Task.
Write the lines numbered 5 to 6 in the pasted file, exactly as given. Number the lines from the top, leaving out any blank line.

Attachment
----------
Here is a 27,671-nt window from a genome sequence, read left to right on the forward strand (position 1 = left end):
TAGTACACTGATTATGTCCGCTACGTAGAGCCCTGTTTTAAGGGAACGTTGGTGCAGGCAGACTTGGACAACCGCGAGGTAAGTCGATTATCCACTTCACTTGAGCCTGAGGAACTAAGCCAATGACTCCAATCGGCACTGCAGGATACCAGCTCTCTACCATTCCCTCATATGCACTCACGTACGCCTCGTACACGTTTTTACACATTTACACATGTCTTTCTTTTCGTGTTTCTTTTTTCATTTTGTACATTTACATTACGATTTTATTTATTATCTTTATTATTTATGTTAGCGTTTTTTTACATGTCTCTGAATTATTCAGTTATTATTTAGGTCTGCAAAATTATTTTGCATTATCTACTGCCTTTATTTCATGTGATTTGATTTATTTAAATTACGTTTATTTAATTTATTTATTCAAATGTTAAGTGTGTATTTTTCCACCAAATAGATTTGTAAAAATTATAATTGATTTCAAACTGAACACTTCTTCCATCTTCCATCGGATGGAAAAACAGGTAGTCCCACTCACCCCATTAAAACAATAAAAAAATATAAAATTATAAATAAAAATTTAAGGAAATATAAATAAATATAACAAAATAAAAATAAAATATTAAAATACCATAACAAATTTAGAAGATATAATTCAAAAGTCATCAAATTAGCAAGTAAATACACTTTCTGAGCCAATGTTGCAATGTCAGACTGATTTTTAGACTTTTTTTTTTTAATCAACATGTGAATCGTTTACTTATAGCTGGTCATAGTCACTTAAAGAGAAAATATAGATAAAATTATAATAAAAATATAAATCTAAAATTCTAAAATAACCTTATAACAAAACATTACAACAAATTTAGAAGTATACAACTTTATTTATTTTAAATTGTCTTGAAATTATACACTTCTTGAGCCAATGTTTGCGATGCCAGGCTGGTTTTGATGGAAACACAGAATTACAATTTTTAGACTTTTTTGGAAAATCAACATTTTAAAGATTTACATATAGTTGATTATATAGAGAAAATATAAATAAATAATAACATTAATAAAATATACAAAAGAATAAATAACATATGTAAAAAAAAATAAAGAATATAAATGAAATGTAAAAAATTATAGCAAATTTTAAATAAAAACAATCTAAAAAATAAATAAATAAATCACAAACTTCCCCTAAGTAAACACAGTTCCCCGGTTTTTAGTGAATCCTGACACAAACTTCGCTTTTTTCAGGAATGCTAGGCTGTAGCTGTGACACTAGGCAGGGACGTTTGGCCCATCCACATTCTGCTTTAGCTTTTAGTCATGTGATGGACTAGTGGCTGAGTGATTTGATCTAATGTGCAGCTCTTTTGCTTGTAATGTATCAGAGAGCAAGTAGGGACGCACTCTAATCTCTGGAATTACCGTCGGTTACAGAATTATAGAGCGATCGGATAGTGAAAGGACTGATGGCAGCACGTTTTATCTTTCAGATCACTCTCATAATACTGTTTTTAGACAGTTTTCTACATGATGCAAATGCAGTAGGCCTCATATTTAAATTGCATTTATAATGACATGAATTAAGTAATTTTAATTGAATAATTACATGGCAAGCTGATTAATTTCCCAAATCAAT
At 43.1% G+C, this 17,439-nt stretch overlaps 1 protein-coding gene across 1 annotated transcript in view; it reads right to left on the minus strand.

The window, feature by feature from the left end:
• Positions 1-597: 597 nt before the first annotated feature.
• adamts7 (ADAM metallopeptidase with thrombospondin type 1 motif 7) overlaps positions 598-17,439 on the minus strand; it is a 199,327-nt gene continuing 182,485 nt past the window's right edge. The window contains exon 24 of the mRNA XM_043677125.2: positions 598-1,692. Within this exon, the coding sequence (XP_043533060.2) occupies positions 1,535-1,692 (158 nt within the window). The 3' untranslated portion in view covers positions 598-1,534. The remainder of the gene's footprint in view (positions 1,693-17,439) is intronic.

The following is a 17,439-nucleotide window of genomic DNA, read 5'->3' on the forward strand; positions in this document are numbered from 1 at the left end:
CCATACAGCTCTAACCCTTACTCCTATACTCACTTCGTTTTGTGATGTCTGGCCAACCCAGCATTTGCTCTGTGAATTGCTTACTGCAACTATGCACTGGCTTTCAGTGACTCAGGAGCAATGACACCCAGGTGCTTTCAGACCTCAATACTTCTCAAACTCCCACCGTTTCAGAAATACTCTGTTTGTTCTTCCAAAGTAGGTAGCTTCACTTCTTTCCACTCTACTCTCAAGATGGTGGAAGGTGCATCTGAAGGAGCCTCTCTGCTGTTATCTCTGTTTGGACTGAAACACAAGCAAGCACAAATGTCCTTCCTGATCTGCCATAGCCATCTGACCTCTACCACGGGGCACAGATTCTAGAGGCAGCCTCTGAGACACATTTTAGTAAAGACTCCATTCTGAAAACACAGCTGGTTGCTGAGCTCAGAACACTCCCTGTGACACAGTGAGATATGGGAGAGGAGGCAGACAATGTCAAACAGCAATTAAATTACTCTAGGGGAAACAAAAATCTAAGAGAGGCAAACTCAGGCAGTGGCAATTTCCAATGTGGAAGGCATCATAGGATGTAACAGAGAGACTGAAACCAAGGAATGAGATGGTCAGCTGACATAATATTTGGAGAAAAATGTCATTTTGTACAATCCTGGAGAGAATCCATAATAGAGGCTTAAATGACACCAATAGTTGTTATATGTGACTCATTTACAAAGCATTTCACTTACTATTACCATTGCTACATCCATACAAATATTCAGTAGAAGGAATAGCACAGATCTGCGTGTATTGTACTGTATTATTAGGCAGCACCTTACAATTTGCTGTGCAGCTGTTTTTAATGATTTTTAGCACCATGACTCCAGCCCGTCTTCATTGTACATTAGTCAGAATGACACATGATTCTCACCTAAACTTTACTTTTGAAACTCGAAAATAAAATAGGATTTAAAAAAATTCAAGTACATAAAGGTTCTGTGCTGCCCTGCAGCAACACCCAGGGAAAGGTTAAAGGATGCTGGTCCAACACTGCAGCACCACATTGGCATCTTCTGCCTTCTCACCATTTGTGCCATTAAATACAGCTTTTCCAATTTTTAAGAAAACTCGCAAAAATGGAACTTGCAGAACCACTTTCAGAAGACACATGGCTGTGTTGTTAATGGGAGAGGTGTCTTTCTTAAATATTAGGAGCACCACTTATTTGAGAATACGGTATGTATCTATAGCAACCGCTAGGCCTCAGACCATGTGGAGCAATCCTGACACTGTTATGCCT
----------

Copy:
• Positions 1-597: 597 nt before the first annotated feature.
• adamts7 (ADAM metallopeptidase with thrombospondin type 1 motif 7) overlaps positions 598-17,439 on the minus strand; it is a 199,327-nt gene continuing 182,485 nt past the window's right edge. The window contains exon 24 of the mRNA XM_043677125.2: positions 598-1,692. Within this exon, the coding sequence (XP_043533060.2) occupies positions 1,535-1,692 (158 nt within the window). The 3' untranslated portion in view covers positions 598-1,534. The remainder of the gene's footprint in view (positions 1,693-17,439) is intronic.